Insider Threat

By Jason Wood

Examples abound of companies recently having become victims of malware, cyber-criminals, hackers, hacktavists, insider threats, terrorists, and even nation state actors resulting in loss of personally identifiable information, proprietary information/intellectual property, personal financial information, personal health information, and other sensitive data.

In order to counter these, now common cyber threats, corporations have dedicated information technology staffs who implement a layered approach to information security; convinced that regular back-ups, encryption, antivirus protection, IDS/IPS, firewalls, and employee training is all that is needed.

The trouble is, not every company has the right protection in place, too much time and effort is spent trying to protect everything equally, budgets are too tight, and oftentimes companies lack technically proficient IT personnel with the right training. Some companies, from the CIO on down, are so focused on providing service solutions to their business units they fail to actually address the vulnerabilities of the organization’s interwoven network of servers, firewalls, desktops, personally owned devices, and in some cases point of sale terminals.

There are several options available to obtain a report on the reliability and resilience of your corporate network:

  1. Obtain information solely from in-house IT personnel – this group has the most knowledge and familiarity of your network and your corporate reporting requirements.   This group, or individual depending on the size of your IT staff, also has a vested interest to ensure company decision makers believe the network is well protected, sometimes as we find out after the fact, even when it is not.
  2. Receive information from your in house IT personnel based on work done by an outside auditor or security service provider. This will ensure your company is in compliance with regulatory requirements mapped to PCI DSS, FISMA, GLBA, SOX, ISO 27001 and/or HIPAA. As can be noted from recent news – compliance with the standard is no guarantee against data breaches.1
  3. Acquire the services of a third-party security firm with a reputation for their capabilities, experience, and with the ability to work with existing information security teams – cooperative not competitive. Preferably a regional company with international experience and not a re-seller of other IT services, software, or hardware. A firm that will quickly grasp your IT environment as well as your company’s culture. A team that is able to address the concerns and communicate openly with company executives and technicians. And, always look for a company that is truly vendor agnostic – not a value added reseller or in any way reimbursed or compensated for using a specific product or appliance.

So, to get to the point, what are the benefits of an outsider looking in? The most obvious benefit is in receiving a truly unbiased and objective third-party evaluation. An evaluation based on the factual conditions of your IT environment, your cyber risks, and your cyber response readiness. Additionally, most companies are just now developing a cyber-risk management process and are nowhere near the level of sophistication required to adequately protect their critical data. Companies oftentimes lack the expertise to build a high-security road-map and in some cases corporate and IT leadership won’t make decisions because they fear making a bad decision. This is where an outside security firm can really prove beneficial as they bring recent experience from various industry sectors and provide insight as to what works and what does not work – from actual experience not from being well read. Whether a company believes they are secure or knows they are challenged with the way ahead in cyber-defense, an outside technology focused security firm may have the most impact in reducing the overall level of threats associated with cyber attacks. 2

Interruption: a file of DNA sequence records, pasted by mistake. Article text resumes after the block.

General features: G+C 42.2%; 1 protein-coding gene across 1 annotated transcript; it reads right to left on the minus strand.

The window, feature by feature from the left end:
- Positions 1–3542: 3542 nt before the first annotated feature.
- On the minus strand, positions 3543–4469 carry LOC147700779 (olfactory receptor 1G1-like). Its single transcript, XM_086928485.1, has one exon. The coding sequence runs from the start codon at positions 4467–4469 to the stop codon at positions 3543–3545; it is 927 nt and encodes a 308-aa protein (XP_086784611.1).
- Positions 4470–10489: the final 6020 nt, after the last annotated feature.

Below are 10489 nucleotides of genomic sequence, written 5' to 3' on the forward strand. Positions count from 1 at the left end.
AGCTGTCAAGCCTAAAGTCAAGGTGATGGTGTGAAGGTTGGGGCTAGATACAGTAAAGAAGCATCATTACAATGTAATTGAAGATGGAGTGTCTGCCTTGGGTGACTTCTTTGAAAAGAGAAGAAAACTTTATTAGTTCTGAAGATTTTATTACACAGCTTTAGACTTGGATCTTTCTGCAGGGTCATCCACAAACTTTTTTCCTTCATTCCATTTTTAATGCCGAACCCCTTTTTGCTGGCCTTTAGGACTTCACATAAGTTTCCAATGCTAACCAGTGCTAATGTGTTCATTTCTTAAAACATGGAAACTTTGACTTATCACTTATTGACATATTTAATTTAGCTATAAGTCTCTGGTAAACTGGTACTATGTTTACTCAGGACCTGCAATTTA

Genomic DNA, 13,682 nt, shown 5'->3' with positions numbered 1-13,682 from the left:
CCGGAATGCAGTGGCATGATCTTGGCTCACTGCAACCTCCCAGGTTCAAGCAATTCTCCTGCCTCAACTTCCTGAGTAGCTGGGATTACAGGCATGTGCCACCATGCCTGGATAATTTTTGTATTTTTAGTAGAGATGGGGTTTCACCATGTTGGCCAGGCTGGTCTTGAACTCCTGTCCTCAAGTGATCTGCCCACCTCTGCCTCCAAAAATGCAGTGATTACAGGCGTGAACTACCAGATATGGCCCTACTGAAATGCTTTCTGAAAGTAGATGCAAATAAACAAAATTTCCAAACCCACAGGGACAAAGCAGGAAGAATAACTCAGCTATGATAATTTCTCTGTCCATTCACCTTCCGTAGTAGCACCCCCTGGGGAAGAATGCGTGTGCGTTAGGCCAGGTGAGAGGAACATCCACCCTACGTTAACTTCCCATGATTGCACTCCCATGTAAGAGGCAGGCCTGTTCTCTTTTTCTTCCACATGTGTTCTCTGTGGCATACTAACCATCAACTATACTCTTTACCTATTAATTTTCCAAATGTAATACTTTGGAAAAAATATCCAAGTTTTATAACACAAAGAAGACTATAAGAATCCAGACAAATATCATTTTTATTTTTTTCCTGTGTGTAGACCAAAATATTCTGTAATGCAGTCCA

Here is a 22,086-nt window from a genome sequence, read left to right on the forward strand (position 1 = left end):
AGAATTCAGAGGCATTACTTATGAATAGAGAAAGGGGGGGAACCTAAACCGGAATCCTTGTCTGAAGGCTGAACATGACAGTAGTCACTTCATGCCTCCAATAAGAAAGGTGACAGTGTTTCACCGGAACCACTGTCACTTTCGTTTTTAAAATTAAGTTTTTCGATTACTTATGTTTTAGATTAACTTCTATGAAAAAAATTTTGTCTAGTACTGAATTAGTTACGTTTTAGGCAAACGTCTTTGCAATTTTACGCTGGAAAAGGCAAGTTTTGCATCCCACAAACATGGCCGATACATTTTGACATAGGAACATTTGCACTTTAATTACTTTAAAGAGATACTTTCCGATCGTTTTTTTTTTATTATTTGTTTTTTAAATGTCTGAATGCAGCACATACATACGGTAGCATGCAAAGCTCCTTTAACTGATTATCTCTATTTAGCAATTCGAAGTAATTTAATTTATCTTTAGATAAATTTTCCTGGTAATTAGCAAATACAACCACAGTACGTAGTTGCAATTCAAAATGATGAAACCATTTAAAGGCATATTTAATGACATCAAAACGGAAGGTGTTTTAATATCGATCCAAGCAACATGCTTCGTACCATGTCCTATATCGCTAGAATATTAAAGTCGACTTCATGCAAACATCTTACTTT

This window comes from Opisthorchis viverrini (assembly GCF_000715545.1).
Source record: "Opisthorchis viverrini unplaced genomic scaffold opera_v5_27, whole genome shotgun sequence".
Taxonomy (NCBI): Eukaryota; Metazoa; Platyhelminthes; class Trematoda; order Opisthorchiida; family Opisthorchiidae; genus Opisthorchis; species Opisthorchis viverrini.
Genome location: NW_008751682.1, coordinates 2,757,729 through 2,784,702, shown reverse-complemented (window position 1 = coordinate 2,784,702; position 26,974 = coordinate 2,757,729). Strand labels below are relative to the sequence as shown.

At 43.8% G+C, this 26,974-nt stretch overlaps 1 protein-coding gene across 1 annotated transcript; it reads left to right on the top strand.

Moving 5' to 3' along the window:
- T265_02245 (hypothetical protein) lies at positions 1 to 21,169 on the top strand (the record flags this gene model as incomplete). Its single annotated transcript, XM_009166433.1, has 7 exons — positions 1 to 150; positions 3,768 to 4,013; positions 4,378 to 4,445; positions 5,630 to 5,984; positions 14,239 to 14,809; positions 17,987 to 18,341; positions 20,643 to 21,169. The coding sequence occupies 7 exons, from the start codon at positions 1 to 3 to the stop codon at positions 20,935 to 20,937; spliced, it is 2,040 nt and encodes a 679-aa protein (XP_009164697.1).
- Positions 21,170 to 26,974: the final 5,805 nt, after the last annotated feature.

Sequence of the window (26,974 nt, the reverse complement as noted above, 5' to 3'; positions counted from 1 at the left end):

Corporate leadership, to include board members, must take notice and challenge the status quo within their own organizations. The mere interest of executive leadership will not necessarily “fix” the problem, although heightened awareness within an entity’s governance body will incentivize the rank-and-file to address these issues.

While the financial investment in, and deployment of, newly developed defensive technologies is important, it is more critical for board members and executive leadership to initiate an “Engagement Strategy” – this is after all, about protecting shareholder value, shielding corporate reputations, and enhancing long-term profits – protecting your network is simply a good business decision.3

About the author: Jason Wood retired as a Chief Warrant Officer 5 from active duty Army in 2013. He served 25-years as a Counterintelligence Special Agent with leadership assignments at Defense Threat Reduction Agency, the White House Military Office, and the US Army Intelligence Center and School.   He is currently employed as the Director of Operations at SpearTip.

SpearTip is a cyber counterintelligence firm located in St Louis, MO with offices in Dallas, TX and Washington D.C. SpearTip’s mission statement is, “Blending cutting-edge technologies, unique skill sets, and military-proven cyber-counterintelligence strategies, SpearTip partners with our clients to protect shareholder value, shield corporate reputations, and enhance long-term profits.”

1 Vijayan, J. (2014, February 3). Despite Target data breach, PCI security standard remains solid, chief says. Computerworld. Retrieved May 19, 2014, from

2 Chinn, D., Kaplan, J., and Weinberg, A. (January 2014). Risk and Responsibility in a Hyperconnected World. World Economic Forum in collaboration with McKinsey & Company

3Damouni, N. (2014, May 30). U.S. Companies Seek Cyber Experts for Top Jobs, Board Seats. Reuters. Retrieved June 2, 2014 from